Monday, January 18, 2010

Nazareth Rejection, The Body of Christ, and the Inclusive Community

This week's scriptures are Isaiah 61:1-3, Luke 4:14-21, and 1 Corinthians 12:12-31.

Let me start by working backwards (sort of) through these passages.

Paul used the image of Christians as the "Body of Christ." He pointed out that we need one another if we are to fullfill the task of being a "body" and strongly pressed the issue that it was God who had brought the various parts together (as opposed to some choice of ours). He also pushed hard at the idea that distaining one another for who we are (or what we've done in the past?) verged on the ridiculous when compared with our need for one another.

Now it is pretty clear that if we-you and I together-are "Christ's Body," then our task is to be doing "Christ's thing"....doing the things that Jesus said He was here to do. And Jesus puts this on the table very early in His ministy according to Luke. On a trip back home, Jesus is at his home synagogue and is invited to do the reading from the Prophets (the first reading would be from the Torah, the Law). Two things happen here that are very important. And they are things that set Jesus over against the way others wanted to see both the passages He read, and Jesus himself.

The first thing (go take a look at the Isaiah passage) is what Jesus didn't say. He left out the phrase "the day of the Lord's vengence." This omission, in the small settlement of Nazareth, devoted as it reportedly was to keeping Hebrew Law and tradition in the midst of Roman occupation, would have angered Jesus' hearers a great deal. Who did Jesus think he was to re-interpret the Prophet this way? In fact that's what the "Isn't this Mary and Joseph's son?" means. 'Who does he think he is? We know his momma and daddy. Why I remember when he was an apprentice carpenter! Listen to him now, putting on airs.'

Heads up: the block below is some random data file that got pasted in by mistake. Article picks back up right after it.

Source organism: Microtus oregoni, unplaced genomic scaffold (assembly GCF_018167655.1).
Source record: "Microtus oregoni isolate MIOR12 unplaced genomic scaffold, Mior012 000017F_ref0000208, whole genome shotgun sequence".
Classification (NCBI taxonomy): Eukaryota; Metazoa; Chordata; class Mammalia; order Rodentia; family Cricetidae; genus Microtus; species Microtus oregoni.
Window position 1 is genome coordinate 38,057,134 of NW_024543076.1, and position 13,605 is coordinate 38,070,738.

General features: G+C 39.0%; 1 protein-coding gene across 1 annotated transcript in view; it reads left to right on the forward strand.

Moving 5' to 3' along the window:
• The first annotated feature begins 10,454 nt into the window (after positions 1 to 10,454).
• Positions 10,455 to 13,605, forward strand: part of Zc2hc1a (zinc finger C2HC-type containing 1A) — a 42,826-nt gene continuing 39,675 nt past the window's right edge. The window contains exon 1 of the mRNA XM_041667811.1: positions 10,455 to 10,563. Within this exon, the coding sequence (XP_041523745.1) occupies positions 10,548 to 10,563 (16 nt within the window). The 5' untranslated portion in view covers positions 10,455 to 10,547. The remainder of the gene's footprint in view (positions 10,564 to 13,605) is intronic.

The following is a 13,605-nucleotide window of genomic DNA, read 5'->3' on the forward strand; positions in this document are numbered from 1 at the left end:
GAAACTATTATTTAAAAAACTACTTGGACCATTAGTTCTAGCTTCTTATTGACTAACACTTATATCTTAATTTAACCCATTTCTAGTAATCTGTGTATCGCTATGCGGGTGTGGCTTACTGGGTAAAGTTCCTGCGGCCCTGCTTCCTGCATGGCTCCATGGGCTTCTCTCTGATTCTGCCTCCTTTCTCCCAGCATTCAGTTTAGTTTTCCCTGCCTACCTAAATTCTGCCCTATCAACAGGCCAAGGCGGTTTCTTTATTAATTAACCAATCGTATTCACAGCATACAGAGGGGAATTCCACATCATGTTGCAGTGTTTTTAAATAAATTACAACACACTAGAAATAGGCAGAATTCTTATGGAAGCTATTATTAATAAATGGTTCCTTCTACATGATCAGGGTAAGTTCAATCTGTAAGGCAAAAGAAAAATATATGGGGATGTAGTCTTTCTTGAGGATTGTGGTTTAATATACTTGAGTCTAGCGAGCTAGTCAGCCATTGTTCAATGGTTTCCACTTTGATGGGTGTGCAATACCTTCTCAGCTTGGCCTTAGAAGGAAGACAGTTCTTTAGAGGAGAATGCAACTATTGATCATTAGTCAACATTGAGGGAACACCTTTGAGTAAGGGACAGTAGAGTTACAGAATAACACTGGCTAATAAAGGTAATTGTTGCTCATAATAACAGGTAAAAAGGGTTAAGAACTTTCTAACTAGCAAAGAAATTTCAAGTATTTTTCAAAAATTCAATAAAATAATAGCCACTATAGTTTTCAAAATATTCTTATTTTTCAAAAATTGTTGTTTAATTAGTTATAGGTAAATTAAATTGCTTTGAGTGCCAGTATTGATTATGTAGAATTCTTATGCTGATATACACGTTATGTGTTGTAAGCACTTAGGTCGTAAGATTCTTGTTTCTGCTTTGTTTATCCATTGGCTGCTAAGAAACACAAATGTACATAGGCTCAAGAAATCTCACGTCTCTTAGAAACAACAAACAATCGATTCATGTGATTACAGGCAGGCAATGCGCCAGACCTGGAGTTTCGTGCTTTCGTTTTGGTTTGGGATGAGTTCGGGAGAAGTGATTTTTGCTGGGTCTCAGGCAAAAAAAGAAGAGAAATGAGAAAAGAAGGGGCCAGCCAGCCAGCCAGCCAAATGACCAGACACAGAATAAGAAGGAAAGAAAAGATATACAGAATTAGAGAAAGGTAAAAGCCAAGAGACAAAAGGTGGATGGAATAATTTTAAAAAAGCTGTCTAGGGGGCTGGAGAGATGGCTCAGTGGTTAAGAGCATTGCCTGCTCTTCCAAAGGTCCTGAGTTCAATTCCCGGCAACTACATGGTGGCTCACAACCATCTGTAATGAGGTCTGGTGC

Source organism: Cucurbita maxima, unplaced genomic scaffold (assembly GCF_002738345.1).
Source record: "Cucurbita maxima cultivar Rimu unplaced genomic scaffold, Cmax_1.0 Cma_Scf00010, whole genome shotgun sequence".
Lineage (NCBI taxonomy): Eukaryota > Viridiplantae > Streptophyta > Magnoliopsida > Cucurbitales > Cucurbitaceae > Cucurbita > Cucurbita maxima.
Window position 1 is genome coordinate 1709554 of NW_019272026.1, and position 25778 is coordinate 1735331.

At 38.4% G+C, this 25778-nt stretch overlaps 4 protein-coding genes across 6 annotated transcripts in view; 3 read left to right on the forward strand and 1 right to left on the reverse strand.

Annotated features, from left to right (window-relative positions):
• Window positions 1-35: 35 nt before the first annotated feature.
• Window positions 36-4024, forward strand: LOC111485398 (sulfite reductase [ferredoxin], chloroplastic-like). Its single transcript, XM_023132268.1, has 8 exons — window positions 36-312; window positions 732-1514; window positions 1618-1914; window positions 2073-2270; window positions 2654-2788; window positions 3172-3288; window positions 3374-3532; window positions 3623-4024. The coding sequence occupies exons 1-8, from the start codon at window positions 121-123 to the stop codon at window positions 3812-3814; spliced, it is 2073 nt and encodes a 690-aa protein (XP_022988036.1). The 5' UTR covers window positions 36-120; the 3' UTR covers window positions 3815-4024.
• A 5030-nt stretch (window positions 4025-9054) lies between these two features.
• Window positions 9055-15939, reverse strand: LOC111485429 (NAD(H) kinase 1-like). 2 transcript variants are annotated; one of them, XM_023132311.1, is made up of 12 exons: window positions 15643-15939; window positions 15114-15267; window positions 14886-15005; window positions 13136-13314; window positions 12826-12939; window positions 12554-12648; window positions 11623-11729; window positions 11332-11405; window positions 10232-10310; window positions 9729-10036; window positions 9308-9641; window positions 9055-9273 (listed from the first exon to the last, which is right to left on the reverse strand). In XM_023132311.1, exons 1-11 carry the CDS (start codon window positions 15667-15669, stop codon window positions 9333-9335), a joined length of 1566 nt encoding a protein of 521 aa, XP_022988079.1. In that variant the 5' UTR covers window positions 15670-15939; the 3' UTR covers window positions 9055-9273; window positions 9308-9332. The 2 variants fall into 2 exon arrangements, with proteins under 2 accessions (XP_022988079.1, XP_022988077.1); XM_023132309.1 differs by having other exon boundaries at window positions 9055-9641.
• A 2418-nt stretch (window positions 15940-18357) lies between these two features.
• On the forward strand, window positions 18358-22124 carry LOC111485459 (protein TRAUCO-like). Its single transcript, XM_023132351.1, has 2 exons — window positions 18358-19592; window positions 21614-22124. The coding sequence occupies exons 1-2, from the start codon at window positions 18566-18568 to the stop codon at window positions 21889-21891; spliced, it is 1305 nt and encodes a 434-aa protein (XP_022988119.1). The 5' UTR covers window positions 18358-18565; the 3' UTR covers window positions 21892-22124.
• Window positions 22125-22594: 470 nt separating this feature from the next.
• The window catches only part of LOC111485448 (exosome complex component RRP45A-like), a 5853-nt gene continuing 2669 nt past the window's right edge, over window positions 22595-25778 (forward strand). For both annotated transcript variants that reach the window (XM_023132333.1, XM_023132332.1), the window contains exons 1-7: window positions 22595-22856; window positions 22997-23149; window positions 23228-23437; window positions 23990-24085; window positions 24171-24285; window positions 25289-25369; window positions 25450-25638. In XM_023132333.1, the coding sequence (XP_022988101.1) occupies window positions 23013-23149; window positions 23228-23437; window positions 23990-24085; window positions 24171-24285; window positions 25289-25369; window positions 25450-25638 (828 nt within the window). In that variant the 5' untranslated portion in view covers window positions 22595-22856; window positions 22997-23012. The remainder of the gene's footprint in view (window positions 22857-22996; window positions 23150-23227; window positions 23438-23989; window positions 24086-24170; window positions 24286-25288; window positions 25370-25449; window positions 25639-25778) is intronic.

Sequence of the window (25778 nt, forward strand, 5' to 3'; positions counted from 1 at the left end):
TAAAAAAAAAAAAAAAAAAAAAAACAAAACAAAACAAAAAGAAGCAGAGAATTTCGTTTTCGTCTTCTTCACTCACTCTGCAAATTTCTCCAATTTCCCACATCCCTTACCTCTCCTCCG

And it got worse. Jesus rolled up the scroll and said, "today this is fullfilled in your sight." Talk about ticking off your congregation! Jesus didn't mean that suddenly the prison bars were melting as He spoke; but He did mean that this was the beginning. This was a "Let the word go forth" moment. The Kingdom of God was here, and this is what it looked like. It was emerging into view....could they see it? And this Kingdom didn't include a focus on vengence. No wonder they tried to throw him off a cliff.

Now fast forward with me some 2000-2025 years or so. Think about bodies for a minute. One of the primary writers on the impact of trauma on the human body is Bessel Van der Kolk. Some years ago he wrote an article titled The Body Remembers. In it he pointed out that the human body carries in its cells the memories of physical, sexual and emotional trauma. Persons who have been physically abused carry in their bodies a physical memory of that abuse.
If I take that new knowledge and think theologically about it I am presented with some dramatic possibilities: